Health & Science

“Healthy” Food: FDA to Redefine the Term on Food Labels

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For decades, Americans have been grappling with what it means to eat a healthy, well-balanced diet as more information regarding our industrial food system comes to light. Now, it seems the Food and Drug Administration (FDA) has jumped on the bandwagon, revisiting food labels and the definition of “healthy” in an effort to redefine an outdated version.

Public health concerns over misleading food labels and nutrient content claims have increased rapidly, particularly because of the growing obesity epidemic in America. While it is sure to be a lengthy and laborious process, the FDA is seeking public comments to help shape the new definition of “healthy.” The original definition of “healthy” was created decades ago in the mid-1990’s. As nutrition science has evolved, food labels and FDA-regulated definitions of nutrient content claims have been exceedingly slow to catch up. 

Food Labels and Nutrient Content Claims

The FDA is responsible for ensuring that all food sold in the U.S. is safe and properly labeled, whether food is produced domestically or in foreign countries. The federal laws governing food products are primarily the Federal Food, Drug, and Cosmetic Act (FD&C Act) and the Fair Packaging and Labeling Act. The FD&C Act is a set of laws passed by Congress in 1938 to give the FDA oversight in ensuring the safety of food, drugs, and cosmetics. These laws regulate many aspects of the food industry, including food additives, food coloring, and even bottled water.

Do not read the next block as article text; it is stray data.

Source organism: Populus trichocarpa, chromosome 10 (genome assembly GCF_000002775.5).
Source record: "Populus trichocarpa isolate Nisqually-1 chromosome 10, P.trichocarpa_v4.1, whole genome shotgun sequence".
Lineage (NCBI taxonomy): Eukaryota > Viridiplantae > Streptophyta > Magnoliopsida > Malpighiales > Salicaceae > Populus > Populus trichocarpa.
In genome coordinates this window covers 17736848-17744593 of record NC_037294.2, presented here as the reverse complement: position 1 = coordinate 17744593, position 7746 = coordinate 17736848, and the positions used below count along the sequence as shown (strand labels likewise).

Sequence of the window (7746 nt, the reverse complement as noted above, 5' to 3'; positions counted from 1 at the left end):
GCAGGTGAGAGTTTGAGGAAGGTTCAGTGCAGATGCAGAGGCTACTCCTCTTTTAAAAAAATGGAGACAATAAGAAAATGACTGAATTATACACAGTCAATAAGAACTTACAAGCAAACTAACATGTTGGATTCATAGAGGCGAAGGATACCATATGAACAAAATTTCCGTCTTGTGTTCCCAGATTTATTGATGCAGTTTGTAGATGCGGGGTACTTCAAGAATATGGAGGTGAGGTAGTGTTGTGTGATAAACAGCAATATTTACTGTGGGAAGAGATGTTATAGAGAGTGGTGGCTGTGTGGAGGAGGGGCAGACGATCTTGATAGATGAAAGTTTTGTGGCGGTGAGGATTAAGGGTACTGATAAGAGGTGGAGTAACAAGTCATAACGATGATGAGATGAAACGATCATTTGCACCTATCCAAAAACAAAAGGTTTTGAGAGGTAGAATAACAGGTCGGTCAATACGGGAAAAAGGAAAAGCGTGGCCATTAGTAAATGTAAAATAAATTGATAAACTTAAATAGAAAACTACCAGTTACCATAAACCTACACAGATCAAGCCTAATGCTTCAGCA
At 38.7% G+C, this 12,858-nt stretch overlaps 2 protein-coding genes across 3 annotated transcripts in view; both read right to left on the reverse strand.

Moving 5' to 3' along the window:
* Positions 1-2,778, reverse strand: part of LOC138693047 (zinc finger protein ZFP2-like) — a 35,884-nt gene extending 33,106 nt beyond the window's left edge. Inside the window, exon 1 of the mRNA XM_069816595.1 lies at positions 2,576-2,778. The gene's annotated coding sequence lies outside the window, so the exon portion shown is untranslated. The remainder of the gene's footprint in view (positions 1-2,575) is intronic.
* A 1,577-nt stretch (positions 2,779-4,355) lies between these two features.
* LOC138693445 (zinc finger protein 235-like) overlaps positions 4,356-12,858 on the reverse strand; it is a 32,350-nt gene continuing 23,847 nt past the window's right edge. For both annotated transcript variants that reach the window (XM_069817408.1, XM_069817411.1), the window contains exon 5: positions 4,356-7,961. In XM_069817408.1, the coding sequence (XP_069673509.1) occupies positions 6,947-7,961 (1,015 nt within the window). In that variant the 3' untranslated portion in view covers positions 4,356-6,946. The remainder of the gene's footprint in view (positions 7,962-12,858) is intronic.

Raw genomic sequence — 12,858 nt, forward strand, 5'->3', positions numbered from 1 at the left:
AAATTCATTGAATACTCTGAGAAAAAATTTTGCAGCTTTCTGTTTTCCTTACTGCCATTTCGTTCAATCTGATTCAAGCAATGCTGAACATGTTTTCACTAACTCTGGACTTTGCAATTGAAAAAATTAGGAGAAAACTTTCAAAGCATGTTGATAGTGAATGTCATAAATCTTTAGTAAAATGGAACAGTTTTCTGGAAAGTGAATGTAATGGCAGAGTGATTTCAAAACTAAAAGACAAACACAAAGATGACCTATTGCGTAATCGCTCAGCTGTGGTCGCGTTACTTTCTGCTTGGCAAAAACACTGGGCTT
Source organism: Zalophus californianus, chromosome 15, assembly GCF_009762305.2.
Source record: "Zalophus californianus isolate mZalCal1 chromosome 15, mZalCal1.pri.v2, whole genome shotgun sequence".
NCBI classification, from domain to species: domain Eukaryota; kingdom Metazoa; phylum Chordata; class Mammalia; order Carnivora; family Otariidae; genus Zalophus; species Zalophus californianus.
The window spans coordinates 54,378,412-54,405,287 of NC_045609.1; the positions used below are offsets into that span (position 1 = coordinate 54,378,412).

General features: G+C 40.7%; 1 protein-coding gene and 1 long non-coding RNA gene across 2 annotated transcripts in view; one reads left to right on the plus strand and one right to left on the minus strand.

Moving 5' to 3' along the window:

The Fair Packaging and Labeling Act applies to labels on most consumer products. Passed under President Lyndon B. Johnson in 1966, it requires a label to state: (1) the identity of the product; (2) name and place of business of the manufacturer, packer, or distributor; and (3) the net quantity of contents. The Act applies to products considered “consumer commodities” to prevent unfair or deceptive packaging and labeling.

The Nutrition Labeling and Education Act (NLEA), however, amended the FD&C Act and gave the FDA explicit authority to require food labeling on most food packages and nutrients listed on the nutrition label. The NLEA was passed in 1990 by President George H. W. Bush. Moreover, the NLEA requires that all nutrient content claims, like “low fat” or “high fiber,” comply with the FDA’s regulations. The NLEA does not apply to food served or sold in restaurants, nor does it apply to meat or poultry products, which are regulated by the United States Department of Agriculture. The FDA  proposed a variety of new amendments and regulations, with a few goals in mind: clearing up any sort of confusion surrounding nutrition and food labels, assisting consumers in choosing healthier products, and finally, giving food companies an incentive to improve nutritional qualities of their products.

Nutrient content claims can be found plastered all over food products and packages. Under the NLEA, the FDA regulates the definitions of  “free,” “low,” “light,” “reduced,” “less,” “high,” and many more. In developing the criteria for each of the claims, the FDA looked to dietary recommendations for each nutrient, analytical methods, distribution and abundance of particular nutrients in the food supply, and other considerations.

“Healthy” Food